Not your average field trip

Matt comes home with tons of cool stories from school, but he's never going to write a blog post (no matter how much I beg and cajole) because he'd rather be reading books or playing with Finn or feels like he should be washing dishes. So, I'm taking the keyboard into my own hands.

Authentic, experiential learning is all the buzz in education, and his school stresses its importance, though it would be false to say that this happens consistently. However, he maintains that the Humanities Department is the most cutting-edge in the school. Take, for example, the recent field trip he was on. And when I say field trip, I don't mean passively walking through a museum. I mean, students going into the field, doing field research. Geography students doing real geography. 

field trip 1

Year 10 students (9th graders) recently stayed overnight at a youth hostel and charted the contours of a riverbed at three different points. Equipped with tape measures, yardsticks, some spear-like thing and flowmeters, the kids were up to their knees in riverrocks and data. Their task: prove or disprove the hypothesis that river X is a classic river formation (steep, narrow and fast near the source, broad, slow and wide at the mouth.)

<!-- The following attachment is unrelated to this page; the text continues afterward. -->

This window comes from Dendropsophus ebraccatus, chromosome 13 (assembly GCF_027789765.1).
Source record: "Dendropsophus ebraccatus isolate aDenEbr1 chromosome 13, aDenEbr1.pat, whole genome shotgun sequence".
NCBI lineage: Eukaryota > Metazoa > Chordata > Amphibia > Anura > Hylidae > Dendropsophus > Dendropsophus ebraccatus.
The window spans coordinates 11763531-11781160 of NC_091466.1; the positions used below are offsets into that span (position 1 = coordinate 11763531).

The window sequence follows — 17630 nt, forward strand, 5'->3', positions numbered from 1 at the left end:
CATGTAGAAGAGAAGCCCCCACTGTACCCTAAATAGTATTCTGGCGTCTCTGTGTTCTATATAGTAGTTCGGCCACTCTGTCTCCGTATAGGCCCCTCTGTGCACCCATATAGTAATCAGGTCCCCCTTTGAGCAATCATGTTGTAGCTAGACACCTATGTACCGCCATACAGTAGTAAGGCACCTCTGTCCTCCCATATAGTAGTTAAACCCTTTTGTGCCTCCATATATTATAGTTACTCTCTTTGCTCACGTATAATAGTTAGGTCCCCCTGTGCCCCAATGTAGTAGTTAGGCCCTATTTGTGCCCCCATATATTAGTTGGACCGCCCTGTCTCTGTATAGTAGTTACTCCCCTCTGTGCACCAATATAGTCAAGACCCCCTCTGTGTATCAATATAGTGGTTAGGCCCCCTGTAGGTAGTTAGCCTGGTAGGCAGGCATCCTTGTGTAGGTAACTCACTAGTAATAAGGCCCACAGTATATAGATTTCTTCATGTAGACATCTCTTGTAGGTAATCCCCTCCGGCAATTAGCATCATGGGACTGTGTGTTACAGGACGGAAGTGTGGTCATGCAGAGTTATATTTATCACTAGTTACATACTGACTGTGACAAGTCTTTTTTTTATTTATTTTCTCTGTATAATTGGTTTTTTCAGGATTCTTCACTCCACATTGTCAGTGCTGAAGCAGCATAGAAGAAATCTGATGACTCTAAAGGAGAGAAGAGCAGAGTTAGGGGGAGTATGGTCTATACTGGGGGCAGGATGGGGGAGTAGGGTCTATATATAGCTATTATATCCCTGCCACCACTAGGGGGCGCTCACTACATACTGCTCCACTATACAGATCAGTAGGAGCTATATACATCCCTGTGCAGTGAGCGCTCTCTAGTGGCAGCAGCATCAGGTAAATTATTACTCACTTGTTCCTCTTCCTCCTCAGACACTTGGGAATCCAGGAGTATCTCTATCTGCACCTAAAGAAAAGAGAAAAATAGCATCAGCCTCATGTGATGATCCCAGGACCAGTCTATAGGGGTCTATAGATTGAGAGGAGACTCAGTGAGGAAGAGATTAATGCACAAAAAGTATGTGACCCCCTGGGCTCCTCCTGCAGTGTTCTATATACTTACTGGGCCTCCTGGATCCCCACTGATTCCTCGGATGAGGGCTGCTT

river measurements

To answer this question in a classroom, students would be given the data, and they would simply crunch it and analyze it. Not so easy in real life, however. How do you know where a riverbank ends and a field or footpath begins? Where is the bottom of the river--on top of this boulder or that one, or maybe even under the boulder, wherever that is?  So they not only learn the importance of data, but the variability of data--that numbers have a source, and that the source may be wrong.

river measurements 2

I repeat: 9th graders.  


 note from the editor: I hope you enjoy the irony in that this post was in fact composed by Matt, albeit while he was doing dishes (it is Mother's Day, after all). Keyboard was in fact in my hands. But if you, or he, thinks I'm signing up to be his secretary (as he gleefully says,"this dictating stuff is fun--maybe I will write a book!"), you haven't analyzed the data correctly.



Chip said...

I think that the note from the editor was the funniest thing I saw or heard all day. I, for one, would enjoy reading more collaborative blog posts.

Jeff Forster said...

Matt = blog dead weight